Eleven Northeast and Mid-Atlantic states participate in the Regional Greenhouse Gas Initiative (RGGI), a market-based initiative that limits carbon dioxide (CO2) emissions from fossil fuel-fired power plants. Stakeholders newer to RGGI have raised questions about the potential impacts of this program on electric reliability and about the extent to which reliability is considered in RGGI analysis. As a new wave of states consider RGGI participation, and with RGGI’s third program review just underway, this is an opportune time to consider and address these questions and to ensure that RGGI poses no threat to grid reliability.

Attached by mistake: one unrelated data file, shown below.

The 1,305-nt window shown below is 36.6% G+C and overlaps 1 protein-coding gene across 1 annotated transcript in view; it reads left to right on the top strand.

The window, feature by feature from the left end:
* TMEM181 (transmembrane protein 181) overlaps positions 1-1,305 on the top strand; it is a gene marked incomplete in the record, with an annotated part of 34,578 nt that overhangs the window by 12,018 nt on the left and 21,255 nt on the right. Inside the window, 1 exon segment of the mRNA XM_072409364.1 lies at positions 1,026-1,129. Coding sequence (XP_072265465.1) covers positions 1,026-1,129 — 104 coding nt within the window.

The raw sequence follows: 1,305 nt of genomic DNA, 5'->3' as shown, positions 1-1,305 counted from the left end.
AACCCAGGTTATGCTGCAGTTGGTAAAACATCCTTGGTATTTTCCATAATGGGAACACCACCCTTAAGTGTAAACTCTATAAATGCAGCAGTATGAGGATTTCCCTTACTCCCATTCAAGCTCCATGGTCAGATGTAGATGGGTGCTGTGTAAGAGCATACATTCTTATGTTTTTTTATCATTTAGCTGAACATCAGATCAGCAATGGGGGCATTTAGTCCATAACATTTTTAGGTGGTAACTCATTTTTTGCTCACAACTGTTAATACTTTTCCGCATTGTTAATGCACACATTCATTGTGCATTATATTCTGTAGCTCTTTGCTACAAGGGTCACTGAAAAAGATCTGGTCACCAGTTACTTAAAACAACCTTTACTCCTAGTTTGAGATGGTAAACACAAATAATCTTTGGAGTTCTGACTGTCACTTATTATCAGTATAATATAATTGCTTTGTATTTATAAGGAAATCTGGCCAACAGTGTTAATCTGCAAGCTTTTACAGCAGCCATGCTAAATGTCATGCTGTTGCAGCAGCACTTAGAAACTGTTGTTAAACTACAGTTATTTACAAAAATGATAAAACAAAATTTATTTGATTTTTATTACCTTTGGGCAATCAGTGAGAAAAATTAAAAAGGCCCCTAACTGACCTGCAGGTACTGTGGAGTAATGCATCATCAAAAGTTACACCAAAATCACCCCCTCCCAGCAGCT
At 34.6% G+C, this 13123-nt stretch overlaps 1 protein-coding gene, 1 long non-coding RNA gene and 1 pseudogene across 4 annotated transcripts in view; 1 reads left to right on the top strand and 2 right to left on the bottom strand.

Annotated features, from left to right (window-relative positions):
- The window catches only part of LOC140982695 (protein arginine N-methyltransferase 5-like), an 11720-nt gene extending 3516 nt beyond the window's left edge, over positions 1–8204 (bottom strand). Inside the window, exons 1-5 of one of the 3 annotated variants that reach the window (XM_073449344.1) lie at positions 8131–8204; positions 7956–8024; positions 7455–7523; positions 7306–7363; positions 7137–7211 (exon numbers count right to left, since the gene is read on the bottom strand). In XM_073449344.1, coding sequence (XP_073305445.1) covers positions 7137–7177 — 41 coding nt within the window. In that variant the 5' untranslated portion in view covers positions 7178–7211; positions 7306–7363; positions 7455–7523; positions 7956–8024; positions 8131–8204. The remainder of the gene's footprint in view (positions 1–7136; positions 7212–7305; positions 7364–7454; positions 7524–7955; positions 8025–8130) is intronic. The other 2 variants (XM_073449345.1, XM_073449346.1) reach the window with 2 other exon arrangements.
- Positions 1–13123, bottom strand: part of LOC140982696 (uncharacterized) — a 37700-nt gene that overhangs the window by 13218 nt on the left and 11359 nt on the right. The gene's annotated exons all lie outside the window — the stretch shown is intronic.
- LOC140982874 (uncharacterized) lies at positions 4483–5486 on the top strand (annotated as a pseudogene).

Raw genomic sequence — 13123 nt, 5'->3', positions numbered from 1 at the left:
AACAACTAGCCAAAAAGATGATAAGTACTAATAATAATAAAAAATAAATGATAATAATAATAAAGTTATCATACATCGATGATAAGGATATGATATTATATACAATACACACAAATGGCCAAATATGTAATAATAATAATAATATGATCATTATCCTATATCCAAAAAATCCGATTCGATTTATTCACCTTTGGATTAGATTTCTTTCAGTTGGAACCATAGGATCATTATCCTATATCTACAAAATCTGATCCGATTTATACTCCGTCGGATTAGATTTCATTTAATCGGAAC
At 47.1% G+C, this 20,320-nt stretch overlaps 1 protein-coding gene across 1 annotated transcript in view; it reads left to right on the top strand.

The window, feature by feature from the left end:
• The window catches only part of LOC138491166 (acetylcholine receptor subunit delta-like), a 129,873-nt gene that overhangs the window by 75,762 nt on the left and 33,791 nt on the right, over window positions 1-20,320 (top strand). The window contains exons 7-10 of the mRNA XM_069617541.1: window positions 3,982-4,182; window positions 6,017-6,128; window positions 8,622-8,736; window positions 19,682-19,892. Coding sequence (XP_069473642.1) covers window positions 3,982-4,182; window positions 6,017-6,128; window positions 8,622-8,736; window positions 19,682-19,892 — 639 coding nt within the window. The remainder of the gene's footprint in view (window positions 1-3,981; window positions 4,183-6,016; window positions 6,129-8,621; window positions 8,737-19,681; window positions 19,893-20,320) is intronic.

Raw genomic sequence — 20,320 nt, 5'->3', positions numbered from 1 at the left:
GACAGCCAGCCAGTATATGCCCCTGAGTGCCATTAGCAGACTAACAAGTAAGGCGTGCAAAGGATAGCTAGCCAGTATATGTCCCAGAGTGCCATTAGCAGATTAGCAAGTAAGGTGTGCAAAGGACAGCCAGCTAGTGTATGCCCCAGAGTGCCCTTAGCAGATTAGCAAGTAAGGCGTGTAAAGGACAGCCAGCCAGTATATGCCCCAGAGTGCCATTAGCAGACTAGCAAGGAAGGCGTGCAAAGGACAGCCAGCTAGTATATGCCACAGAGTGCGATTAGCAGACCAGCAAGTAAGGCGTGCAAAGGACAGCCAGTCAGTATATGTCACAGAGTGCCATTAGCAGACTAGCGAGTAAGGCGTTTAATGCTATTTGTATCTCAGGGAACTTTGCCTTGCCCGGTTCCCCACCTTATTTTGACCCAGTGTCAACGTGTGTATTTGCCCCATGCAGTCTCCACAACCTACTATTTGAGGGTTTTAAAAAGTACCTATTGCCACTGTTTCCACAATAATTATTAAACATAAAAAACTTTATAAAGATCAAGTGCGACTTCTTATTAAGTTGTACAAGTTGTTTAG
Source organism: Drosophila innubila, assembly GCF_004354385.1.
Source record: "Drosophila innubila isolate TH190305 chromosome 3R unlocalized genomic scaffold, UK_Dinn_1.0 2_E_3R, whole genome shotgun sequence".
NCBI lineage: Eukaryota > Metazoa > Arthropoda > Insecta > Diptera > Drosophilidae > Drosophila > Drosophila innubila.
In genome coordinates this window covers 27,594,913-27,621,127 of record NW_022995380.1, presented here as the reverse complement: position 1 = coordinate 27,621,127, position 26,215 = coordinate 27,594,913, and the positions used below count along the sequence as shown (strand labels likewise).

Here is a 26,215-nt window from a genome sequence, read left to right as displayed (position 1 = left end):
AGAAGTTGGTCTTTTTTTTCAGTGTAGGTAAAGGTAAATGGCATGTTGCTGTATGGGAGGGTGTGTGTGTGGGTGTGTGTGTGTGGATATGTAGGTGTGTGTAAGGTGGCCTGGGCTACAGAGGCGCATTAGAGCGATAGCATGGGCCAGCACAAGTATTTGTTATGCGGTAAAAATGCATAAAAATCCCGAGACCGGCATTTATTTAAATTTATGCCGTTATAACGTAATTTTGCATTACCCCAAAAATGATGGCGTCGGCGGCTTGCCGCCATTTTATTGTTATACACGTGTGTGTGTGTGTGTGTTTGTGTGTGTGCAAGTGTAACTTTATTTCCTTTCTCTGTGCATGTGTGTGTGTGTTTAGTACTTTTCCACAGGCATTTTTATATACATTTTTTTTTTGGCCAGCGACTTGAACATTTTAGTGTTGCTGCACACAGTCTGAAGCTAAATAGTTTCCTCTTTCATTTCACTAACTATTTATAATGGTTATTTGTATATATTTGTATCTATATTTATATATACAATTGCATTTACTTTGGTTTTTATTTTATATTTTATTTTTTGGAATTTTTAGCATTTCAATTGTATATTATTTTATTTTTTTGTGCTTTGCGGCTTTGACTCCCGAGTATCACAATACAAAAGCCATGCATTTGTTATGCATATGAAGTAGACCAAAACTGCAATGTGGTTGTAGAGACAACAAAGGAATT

This policy brief reviews how RGGI modeling has considered reliability issues and mines existing research on the real-world impacts of RGGI since 2008. In short, research indicates that the program’s implementation has not impacted grid reliability—and that RGGI may help to improve reliability through strategic demand-side investments—all while delivering important economic, public health, and emissions reduction benefits to consumers. Indeed, the inherent flexibility of a regional, market-based program that enables power plant operators to make efficiency upgrades, shift generation to lower-emitting options, or purchase allowances makes this policy tool a good fit with grid reliability goals.